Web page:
Process: 4282 ExecStop=/bin/bash -c echo 'saveworld 1' | /usr/bin/telnet 127.0.0.1 18888 (code=exited, status=1/FAILURE)
    Process: 4285 ExecStop=/bin/bash -c echo 'quit 1' | /usr/bin/telnet 127.0.0.1 18888 (code=exited, status=1/FAILURE)
    Main PID: 4223 (code=exited, status=0/SUCCESS)
    CPU: 1.896s
    

    Direct launch of ssh file kills itself at the end.

    
    [2024.06.15-16.04.18:500][ 0]logHGamemode: Warning: =====SERVER BASIC INFO=====
    OFFICIAL: false
    ONLINE: Steam
    AREA: 0
    SERVERID: 0
    NAME: SERVER41832
    ENTRY:
    CREATE_TIME: 1718467458
    REPLICATION: closed
    [2024.06.15-16.04.18:502][ 0]LogWorld: Bringing up level for play took: 0.266545
    Killed
    

    I have no idea why it works for you anyway, apparently you need to do something else that is not in the article.

    I would like to run it on a separate VDS outside my machine, but it looks like I’ll have to use a farm server under Windows.

    1. Avatar for Emmet
      Emmet on
      Editor

      Hi SERVER41832,

      Having a quick look at the logs you have provided; it appears that the server is being “killed” by the operating system. This typically occurs when your system runs out of available memory. The server is incredibly memory hungry so you will need to have a decent amount available.

      Kind regards,
      Emmet

  3. Avatar for PapaBearDoes
    PapaBearDoes on

    When I try this on a bare metal fresh Debian install, the Systemd command fails and the server refuses to start. When I manually run the command, I get the following error:

    “Two characters are required with -e option, not ‘amServerName=ServerName'”

    Any thoughts? It’s like Screen is trying to parse the options for the StartServer script.

    1. Avatar for Emmet
      Emmet on
      Editor

      Hi PapaBearDoes,

      Thank you for letting us know about this issue. I made a mistake when I copied across my local changes when I was testing the changes to the guide. I forgot to copy the screen name part of the argument.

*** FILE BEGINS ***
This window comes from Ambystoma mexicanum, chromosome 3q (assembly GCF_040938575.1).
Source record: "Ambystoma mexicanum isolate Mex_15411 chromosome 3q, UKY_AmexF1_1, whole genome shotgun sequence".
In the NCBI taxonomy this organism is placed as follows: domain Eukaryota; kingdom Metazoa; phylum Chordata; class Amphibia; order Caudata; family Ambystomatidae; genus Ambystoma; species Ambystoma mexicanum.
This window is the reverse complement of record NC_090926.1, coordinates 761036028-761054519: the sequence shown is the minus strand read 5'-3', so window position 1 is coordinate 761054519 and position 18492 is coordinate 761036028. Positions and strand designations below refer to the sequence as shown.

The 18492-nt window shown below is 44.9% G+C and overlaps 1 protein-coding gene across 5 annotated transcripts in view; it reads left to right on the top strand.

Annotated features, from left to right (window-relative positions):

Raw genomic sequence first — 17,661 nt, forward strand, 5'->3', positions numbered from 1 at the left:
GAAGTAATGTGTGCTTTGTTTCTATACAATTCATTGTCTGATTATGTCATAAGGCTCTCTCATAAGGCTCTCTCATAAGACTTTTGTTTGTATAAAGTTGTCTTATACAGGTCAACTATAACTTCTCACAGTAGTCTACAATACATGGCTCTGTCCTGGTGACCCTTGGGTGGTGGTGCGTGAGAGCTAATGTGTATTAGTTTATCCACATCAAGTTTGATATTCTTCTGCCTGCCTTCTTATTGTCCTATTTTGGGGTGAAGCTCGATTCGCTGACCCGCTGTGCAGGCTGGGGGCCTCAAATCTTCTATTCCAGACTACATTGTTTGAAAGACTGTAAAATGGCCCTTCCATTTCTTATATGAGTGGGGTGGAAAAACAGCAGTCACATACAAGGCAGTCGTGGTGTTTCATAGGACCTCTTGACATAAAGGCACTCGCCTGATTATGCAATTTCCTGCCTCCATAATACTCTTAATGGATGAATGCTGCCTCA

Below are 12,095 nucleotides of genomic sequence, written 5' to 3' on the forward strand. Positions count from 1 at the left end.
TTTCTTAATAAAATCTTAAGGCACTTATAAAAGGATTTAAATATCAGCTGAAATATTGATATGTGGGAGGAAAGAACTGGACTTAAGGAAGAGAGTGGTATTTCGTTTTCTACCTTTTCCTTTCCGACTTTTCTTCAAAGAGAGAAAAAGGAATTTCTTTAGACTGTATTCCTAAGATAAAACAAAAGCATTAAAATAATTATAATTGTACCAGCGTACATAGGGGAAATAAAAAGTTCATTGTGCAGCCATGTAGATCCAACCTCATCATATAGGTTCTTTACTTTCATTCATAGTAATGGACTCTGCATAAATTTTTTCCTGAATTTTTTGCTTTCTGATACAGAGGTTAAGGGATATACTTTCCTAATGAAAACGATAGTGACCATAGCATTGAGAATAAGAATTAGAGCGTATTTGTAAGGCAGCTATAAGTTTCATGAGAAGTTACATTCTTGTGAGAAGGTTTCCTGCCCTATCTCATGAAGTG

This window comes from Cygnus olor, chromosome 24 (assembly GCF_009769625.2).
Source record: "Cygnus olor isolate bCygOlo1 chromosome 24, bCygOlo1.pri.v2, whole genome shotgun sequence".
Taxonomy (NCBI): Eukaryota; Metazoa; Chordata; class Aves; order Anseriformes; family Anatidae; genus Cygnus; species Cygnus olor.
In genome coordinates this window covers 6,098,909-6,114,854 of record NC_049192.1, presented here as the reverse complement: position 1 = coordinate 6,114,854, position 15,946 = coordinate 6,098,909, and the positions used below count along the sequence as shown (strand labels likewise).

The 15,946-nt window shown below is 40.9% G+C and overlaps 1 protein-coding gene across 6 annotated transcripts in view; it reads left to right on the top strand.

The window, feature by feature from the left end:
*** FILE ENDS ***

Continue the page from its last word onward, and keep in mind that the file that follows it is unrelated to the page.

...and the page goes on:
I have updated the tutorial so it should now work properly, please let me know if you continue to run into issues.

      Kind regards,
      Emmet

  4. Avatar for Alex
    Alex on

    hey,
    first thanks for the tutorial, I have a new v-server with a fresh Ubuntu version. i am a absolute beginner white linux, I followed the instructions step by step. Everything was great until the status query. This is my status, which I’m not entirely sure about:

     ● soulmaskserver.service - PiMylifeUp Soulmask Dedicated Server
         Loaded: loaded (/etc/systemd/system/soulmaskserver.service; enabled; preset: enabled)
         Active: activating (auto-restart) (Result: exit-code) since Sun 2024-06-09 17:50:10 UTC; 5s ago
        Process: 3296 ExecStartPre=/usr/games/steamcmd +@sSteamCmdForcePlatformType linux +force_install_dir /home/soulmask/soulmaskserver +login anonymous +app_update 3017300 +quit (code=exited, status=0/SUCCESS)
        Process: 3321 ExecStart=/bin/bash -c /usr/bin/screen -DmS /home/soulmask/soulmaskserver/StartServer.sh -SteamServerName='xxxx' -MaxPlayers=8 -PSW='0000' -adminpsw='0000' -pve -Port=8777 -QueryPort=270>
       Main PID: 3321 (code=exited, status=1/FAILURE)
            CPU: 798ms

    The result is definitely no server online and no direct connection to it. Hopefully you can help me.

    1. Avatar for Emmet
      Emmet on
      Editor

      Hi Alex,

      There was a slight mistake when I made some changes to the tutorial. I have updated the “ExecStart” line so that we actually set a name for the screen. Missing the name made it interpret part of the command as the screen name and ended up breaking the whole thing.